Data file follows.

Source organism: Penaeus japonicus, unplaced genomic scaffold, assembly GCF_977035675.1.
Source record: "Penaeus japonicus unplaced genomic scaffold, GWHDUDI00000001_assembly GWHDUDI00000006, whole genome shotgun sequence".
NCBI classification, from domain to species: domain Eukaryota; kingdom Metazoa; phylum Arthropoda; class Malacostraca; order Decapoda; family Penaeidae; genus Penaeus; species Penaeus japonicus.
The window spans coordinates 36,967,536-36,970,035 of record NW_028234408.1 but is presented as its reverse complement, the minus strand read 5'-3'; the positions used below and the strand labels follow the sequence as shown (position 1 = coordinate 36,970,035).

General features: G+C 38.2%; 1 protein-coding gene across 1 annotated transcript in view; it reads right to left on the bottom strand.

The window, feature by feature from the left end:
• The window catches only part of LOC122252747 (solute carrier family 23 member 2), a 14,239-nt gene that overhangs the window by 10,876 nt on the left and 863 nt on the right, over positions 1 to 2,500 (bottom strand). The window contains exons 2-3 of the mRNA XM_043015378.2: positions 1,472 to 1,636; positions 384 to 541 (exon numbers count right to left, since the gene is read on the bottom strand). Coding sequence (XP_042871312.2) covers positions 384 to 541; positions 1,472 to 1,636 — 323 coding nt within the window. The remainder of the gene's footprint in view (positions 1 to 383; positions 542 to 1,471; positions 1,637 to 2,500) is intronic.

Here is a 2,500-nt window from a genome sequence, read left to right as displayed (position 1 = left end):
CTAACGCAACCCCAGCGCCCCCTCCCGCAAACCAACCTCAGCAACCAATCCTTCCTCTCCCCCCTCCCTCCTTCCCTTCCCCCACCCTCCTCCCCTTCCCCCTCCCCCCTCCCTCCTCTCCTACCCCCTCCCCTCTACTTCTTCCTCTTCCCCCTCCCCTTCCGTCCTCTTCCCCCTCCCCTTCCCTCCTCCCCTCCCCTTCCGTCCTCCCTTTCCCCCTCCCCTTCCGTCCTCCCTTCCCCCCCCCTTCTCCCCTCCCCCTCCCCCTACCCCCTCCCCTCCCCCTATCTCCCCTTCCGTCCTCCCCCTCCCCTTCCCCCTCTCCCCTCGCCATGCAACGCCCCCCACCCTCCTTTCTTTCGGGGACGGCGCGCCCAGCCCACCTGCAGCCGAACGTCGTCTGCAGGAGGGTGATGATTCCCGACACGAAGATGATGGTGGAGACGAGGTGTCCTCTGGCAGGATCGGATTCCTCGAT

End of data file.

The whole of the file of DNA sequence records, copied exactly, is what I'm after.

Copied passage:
Source organism: Penaeus japonicus, unplaced genomic scaffold, assembly GCF_977035675.1.
Source record: "Penaeus japonicus unplaced genomic scaffold, GWHDUDI00000001_assembly GWHDUDI00000006, whole genome shotgun sequence".
NCBI classification, from domain to species: domain Eukaryota; kingdom Metazoa; phylum Arthropoda; class Malacostraca; order Decapoda; family Penaeidae; genus Penaeus; species Penaeus japonicus.
The window spans coordinates 36,967,536-36,970,035 of record NW_028234408.1 but is presented as its reverse complement, the minus strand read 5'-3'; the positions used below and the strand labels follow the sequence as shown (position 1 = coordinate 36,970,035).

General features: G+C 38.2%; 1 protein-coding gene across 1 annotated transcript in view; it reads right to left on the bottom strand.

The window, feature by feature from the left end:
• The window catches only part of LOC122252747 (solute carrier family 23 member 2), a 14,239-nt gene that overhangs the window by 10,876 nt on the left and 863 nt on the right, over positions 1 to 2,500 (bottom strand). The window contains exons 2-3 of the mRNA XM_043015378.2: positions 1,472 to 1,636; positions 384 to 541 (exon numbers count right to left, since the gene is read on the bottom strand). Coding sequence (XP_042871312.2) covers positions 384 to 541; positions 1,472 to 1,636 — 323 coding nt within the window. The remainder of the gene's footprint in view (positions 1 to 383; positions 542 to 1,471; positions 1,637 to 2,500) is intronic.

Here is a 2,500-nt window from a genome sequence, read left to right as displayed (position 1 = left end):
CTAACGCAACCCCAGCGCCCCCTCCCGCAAACCAACCTCAGCAACCAATCCTTCCTCTCCCCCCTCCCTCCTTCCCTTCCCCCACCCTCCTCCCCTTCCCCCTCCCCCCTCCCTCCTCTCCTACCCCCTCCCCTCTACTTCTTCCTCTTCCCCCTCCCCTTCCGTCCTCTTCCCCCTCCCCTTCCCTCCTCCCCTCCCCTTCCGTCCTCCCTTTCCCCCTCCCCTTCCGTCCTCCCTTCCCCCCCCCTTCTCCCCTCCCCCTCCCCCTACCCCCTCCCCTCCCCCTATCTCCCCTTCCGTCCTCCCCCTCCCCTTCCCCCTCTCCCCTCGCCATGCAACGCCCCCCACCCTCCTTTCTTTCGGGGACGGCGCGCCCAGCCCACCTGCAGCCGAACGTCGTCTGCAGGAGGGTGATGATTCCCGACACGAAGATGATGGTGGAGACGAGGTGTCCTCTGGCAGGATCGGATTCCTCGAT